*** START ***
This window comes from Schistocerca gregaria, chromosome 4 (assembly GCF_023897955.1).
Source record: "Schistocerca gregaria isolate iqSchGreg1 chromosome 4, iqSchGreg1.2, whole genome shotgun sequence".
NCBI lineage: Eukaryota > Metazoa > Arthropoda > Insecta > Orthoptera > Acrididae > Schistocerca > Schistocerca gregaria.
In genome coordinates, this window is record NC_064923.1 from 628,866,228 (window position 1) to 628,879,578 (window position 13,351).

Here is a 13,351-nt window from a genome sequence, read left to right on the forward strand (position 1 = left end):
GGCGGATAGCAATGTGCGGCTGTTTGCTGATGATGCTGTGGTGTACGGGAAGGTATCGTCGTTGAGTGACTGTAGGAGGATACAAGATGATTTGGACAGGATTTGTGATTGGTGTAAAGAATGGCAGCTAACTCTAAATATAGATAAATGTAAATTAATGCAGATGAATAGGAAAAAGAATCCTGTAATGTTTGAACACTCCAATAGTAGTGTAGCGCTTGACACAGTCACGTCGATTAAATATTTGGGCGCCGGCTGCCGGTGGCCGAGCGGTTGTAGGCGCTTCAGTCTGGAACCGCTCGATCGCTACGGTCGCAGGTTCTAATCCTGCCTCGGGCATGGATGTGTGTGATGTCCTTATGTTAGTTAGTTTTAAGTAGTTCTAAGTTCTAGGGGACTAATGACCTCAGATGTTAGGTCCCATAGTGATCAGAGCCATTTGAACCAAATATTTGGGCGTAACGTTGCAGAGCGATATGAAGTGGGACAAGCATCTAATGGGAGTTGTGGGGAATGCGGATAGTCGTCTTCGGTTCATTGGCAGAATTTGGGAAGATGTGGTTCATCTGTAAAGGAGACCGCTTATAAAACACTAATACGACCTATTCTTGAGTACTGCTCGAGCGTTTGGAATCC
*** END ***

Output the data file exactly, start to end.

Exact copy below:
This window comes from Schistocerca gregaria, chromosome 4 (assembly GCF_023897955.1).
Source record: "Schistocerca gregaria isolate iqSchGreg1 chromosome 4, iqSchGreg1.2, whole genome shotgun sequence".
NCBI lineage: Eukaryota > Metazoa > Arthropoda > Insecta > Orthoptera > Acrididae > Schistocerca > Schistocerca gregaria.
In genome coordinates, this window is record NC_064923.1 from 628,866,228 (window position 1) to 628,879,578 (window position 13,351).

Here is a 13,351-nt window from a genome sequence, read left to right on the forward strand (position 1 = left end):
GGCGGATAGCAATGTGCGGCTGTTTGCTGATGATGCTGTGGTGTACGGGAAGGTATCGTCGTTGAGTGACTGTAGGAGGATACAAGATGATTTGGACAGGATTTGTGATTGGTGTAAAGAATGGCAGCTAACTCTAAATATAGATAAATGTAAATTAATGCAGATGAATAGGAAAAAGAATCCTGTAATGTTTGAACACTCCAATAGTAGTGTAGCGCTTGACACAGTCACGTCGATTAAATATTTGGGCGCCGGCTGCCGGTGGCCGAGCGGTTGTAGGCGCTTCAGTCTGGAACCGCTCGATCGCTACGGTCGCAGGTTCTAATCCTGCCTCGGGCATGGATGTGTGTGATGTCCTTATGTTAGTTAGTTTTAAGTAGTTCTAAGTTCTAGGGGACTAATGACCTCAGATGTTAGGTCCCATAGTGATCAGAGCCATTTGAACCAAATATTTGGGCGTAACGTTGCAGAGCGATATGAAGTGGGACAAGCATCTAATGGGAGTTGTGGGGAATGCGGATAGTCGTCTTCGGTTCATTGGCAGAATTTGGGAAGATGTGGTTCATCTGTAAAGGAGACCGCTTATAAAACACTAATACGACCTATTCTTGAGTACTGCTCGAGCGTTTGGAATCC